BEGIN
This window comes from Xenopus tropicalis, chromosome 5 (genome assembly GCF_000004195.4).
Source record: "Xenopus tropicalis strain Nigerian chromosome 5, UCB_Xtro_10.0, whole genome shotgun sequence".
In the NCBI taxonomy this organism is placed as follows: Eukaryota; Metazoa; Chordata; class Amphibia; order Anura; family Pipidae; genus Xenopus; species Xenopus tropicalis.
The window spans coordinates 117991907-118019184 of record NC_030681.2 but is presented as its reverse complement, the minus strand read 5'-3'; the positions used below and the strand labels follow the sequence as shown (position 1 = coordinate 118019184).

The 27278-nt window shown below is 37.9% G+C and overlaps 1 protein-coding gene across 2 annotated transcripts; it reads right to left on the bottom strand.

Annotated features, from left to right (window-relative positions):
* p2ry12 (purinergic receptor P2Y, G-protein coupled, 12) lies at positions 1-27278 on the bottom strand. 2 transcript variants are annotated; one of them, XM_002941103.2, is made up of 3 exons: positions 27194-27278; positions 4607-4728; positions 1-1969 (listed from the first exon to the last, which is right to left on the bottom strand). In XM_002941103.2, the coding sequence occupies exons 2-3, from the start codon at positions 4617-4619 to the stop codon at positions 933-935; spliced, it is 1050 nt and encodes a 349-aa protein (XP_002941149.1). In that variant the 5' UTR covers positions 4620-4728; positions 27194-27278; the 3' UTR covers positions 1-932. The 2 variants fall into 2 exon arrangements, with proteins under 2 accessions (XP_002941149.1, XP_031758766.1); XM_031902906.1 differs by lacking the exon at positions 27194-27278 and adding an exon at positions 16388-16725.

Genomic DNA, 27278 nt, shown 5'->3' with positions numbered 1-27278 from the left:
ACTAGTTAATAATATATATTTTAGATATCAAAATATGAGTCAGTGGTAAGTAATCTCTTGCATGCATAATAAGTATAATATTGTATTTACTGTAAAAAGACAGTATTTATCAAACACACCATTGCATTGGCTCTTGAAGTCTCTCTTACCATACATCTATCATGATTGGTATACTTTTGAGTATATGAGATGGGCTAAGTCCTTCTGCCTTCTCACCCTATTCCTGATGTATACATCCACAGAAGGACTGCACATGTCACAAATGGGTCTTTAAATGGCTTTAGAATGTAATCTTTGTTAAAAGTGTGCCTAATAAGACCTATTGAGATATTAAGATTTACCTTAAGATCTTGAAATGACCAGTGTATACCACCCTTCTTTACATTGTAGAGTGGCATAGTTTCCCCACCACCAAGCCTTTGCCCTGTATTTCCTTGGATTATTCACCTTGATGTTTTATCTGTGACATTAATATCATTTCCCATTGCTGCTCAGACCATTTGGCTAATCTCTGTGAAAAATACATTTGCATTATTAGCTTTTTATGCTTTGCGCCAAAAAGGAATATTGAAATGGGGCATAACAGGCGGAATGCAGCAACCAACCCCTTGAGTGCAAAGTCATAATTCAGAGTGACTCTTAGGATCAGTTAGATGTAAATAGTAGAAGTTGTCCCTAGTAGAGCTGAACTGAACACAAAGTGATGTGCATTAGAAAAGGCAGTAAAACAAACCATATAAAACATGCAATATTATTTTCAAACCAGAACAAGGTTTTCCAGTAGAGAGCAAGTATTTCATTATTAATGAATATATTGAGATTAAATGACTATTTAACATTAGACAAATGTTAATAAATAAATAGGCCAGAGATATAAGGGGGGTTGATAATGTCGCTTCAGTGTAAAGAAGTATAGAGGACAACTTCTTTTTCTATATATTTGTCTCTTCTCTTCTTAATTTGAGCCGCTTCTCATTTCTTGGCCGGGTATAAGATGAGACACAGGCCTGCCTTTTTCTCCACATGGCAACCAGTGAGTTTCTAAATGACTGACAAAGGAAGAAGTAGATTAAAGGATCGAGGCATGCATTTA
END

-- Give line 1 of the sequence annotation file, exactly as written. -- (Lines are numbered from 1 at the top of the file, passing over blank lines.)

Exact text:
This window comes from Xenopus tropicalis, chromosome 5 (genome assembly GCF_000004195.4).